• National quality control;
  • cytometer performance;
  • calibrated microspheres;
  • sensitivity threshold;
  • fluorescence intensity;
  • lyophilized lymphocytes;
  • immunophenotyping


The Italian Society for Cytometry (Gruppo Italiano di Citometria, GIC) promoted this nationwide large-scale quality control trial on cellular immunophenotyping and flow cytometer performance in 1991. The aim of this independent study was to evaluate instrument performance with calibrated fluorescence microbeads (minimum threshold for FITC, linearity, coefficients of variation and resolution indexes for fluorescence), and to correlate it to the measurement of lyophilized lymphocyte surface immunofluorescence staining with a wide spectrum of antibodies (percentage of positive cells and fluorescence mean intensity).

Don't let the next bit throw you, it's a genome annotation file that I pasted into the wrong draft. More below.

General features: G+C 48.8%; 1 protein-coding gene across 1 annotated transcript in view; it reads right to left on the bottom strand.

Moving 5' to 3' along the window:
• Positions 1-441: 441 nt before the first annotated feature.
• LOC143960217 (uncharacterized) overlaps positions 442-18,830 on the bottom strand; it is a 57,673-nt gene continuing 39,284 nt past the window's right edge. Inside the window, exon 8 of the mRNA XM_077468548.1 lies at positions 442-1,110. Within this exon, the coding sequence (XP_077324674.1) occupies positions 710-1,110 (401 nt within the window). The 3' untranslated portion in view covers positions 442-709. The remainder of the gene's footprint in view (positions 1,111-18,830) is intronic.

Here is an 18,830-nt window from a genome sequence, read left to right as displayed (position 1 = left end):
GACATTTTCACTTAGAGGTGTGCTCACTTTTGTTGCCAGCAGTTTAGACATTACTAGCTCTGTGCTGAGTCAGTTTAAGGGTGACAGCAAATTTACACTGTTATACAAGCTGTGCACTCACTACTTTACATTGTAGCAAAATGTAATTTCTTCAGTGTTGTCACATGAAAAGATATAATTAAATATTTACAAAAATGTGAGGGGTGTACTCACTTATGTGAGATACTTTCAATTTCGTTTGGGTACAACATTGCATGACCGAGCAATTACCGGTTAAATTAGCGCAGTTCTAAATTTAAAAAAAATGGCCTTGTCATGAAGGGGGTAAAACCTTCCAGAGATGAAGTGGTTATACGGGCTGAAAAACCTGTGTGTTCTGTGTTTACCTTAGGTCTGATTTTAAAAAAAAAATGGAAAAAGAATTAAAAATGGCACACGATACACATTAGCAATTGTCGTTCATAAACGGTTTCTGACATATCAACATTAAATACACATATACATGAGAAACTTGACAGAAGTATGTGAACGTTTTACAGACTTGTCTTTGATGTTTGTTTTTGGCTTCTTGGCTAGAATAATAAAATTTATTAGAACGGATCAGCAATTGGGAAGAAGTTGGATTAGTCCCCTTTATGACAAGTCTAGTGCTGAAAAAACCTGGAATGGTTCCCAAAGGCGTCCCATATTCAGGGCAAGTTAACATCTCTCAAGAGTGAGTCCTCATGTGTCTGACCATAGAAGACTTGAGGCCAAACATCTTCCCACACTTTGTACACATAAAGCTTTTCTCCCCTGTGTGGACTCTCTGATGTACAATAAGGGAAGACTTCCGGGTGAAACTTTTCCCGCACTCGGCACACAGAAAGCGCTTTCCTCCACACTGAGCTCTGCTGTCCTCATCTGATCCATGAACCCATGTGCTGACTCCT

A single send-out was made to 306 laboratories with 350 instruments throughout Italy. Each kit included anonymous vials containing premixed calibrated microbeads, lyophilized human lymphocytes and small aliquots of conjugated monoclonal antibodies, for both single FITC and double FITC/PE staining. Participants were also asked to use their own anti-CD4 monoclonal. A valid answer was returned by 209 laboratories with 221 instruments. Gating was not an assay variable. The minimum sensitivity threshold for FITC ranged from 26.6 to 11,293 MESF, with marked instrument heterogeneity as far as the relationship between FITC threshold and coefficients of variation for fluorescence was concerned. A low FITC threshold also correlated with a good resolution index for low intensity stainings. No performance comparisons among instrument brands and models were made. The lyophilized lymphocyte analysis showed an overall frequency of outliers ranging from 3.2% to 19.7%, with a maximum for CD2 FITC (19.7%) and CD3 + HLA−DR+ (12.1%). A strongly negative relationship was evident between the FITC threshold and the number of CD2+ cells, whereas the sensitivity threshold had virtually no effects on the measured level of higher antigen density markers like CD4 and many others. Absolute fluorescence intensity measurements of CD4+ and CD19+ were also made. This study design proved valid and suitable for a large-scale evaluation of both instrument performance and cytometer operators' skill. A number of practical problems were identified among participants, thus stressing the need for more effective educational programmes and technical guidelines. © 1993 Wiley-Liss, Inc.